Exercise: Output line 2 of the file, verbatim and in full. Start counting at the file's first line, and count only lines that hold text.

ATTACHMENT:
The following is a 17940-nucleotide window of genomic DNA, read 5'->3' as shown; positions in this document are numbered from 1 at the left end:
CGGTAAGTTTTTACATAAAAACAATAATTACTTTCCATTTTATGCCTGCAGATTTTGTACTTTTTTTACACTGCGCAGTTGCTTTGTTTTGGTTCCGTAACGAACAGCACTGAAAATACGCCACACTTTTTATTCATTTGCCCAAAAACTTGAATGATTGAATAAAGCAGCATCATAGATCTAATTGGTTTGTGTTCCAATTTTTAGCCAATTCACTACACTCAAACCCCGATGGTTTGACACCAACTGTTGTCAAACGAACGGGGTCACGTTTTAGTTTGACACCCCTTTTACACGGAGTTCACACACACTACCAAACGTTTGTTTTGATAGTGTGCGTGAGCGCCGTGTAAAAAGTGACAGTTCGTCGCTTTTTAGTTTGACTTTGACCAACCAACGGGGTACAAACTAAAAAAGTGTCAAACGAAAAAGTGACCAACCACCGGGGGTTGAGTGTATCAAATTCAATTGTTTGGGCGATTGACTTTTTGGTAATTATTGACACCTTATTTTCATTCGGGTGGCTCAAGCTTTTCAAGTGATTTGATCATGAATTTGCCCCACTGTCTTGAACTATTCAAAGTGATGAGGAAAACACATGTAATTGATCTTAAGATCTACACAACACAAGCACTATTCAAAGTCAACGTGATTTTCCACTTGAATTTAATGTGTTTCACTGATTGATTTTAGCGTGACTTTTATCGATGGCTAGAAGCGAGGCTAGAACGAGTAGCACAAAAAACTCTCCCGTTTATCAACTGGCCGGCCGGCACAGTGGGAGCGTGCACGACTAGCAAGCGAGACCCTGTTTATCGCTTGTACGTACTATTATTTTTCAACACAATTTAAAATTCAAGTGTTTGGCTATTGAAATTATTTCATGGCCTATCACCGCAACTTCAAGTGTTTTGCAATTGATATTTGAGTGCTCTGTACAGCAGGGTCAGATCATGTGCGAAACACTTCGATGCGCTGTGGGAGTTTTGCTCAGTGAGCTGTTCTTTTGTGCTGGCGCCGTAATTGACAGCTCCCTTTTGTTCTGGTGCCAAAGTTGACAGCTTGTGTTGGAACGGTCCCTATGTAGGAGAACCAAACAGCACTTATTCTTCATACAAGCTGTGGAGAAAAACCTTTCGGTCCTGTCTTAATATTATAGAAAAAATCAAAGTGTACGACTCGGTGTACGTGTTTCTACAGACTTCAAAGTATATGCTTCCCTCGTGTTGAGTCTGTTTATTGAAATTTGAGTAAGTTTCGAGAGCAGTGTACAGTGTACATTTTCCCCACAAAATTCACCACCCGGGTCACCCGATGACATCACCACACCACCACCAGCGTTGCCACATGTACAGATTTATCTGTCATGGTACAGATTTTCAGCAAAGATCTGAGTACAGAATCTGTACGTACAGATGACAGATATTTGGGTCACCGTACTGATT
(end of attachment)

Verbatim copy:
CGGTAAGTTTTTACATAAAAACAATAATTACTTTCCATTTTATGCCTGCAGATTTTGTACTTTTTTTACACTGCGCAGTTGCTTTGTTTTGGTTCCGTAACGAACAGCACTGAAAATACGCCACACTTTTTATTCATTTGCCCAAAAACTTGAATGATTGAATAAAGCAGCATCATAGATCTAATTGGTTTGTGTTCCAATTTTTAGCCAATTCACTACACTCAAACCCCGATGGTTTGACACCAACTGTTGTCAAACGAACGGGGTCACGTTTTAGTTTGACACCCCTTTTACACGGAGTTCACACACACTACCAAACGTTTGTTTTGATAGTGTGCGTGAGCGCCGTGTAAAAAGTGACAGTTCGTCGCTTTTTAGTTTGACTTTGACCAACCAACGGGGTACAAACTAAAAAAGTGTCAAACGAAAAAGTGACCAACCACCGGGGGTTGAGTGTATCAAATTCAATTGTTTGGGCGATTGACTTTTTGGTAATTATTGACACCTTATTTTCATTCGGGTGGCTCAAGCTTTTCAAGTGATTTGATCATGAATTTGCCCCACTGTCTTGAACTATTCAAAGTGATGAGGAAAACACATGTAATTGATCTTAAGATCTACACAACACAAGCACTATTCAAAGTCAACGTGATTTTCCACTTGAATTTAATGTGTTTCACTGATTGATTTTAGCGTGACTTTTATCGATGGCTAGAAGCGAGGCTAGAACGAGTAGCACAAAAAACTCTCCCGTTTATCAACTGGCCGGCCGGCACAGTGGGAGCGTGCACGACTAGCAAGCGAGACCCTGTTTATCGCTTGTACGTACTATTATTTTTCAACACAATTTAAAATTCAAGTGTTTGGCTATTGAAATTATTTCATGGCCTATCACCGCAACTTCAAGTGTTTTGCAATTGATATTTGAGTGCTCTGTACAGCAGGGTCAGATCATGTGCGAAACACTTCGATGCGCTGTGGGAGTTTTGCTCAGTGAGCTGTTCTTTTGTGCTGGCGCCGTAATTGACAGCTCCCTTTTGTTCTGGTGCCAAAGTTGACAGCTTGTGTTGGAACGGTCCCTATGTAGGAGAACCAAACAGCACTTATTCTTCATACAAGCTGTGGAGAAAAACCTTTCGGTCCTGTCTTAATATTATAGAAAAAATCAAAGTGTACGACTCGGTGTACGTGTTTCTACAGACTTCAAAGTATATGCTTCCCTCGTGTTGAGTCTGTTTATTGAAATTTGAGTAAGTTTCGAGAGCAGTGTACAGTGTACATTTTCCCCACAAAATTCACCACCCGGGTCACCCGATGACATCACCACACCACCACCAGCGTTGCCACATGTACAGATTTATCTGTCATGGTACAGATTTTCAGCAAAGATCTGAGTACAGAATCTGTACGTACAGATGACAGATATTTGGGTCACCGTACTGATT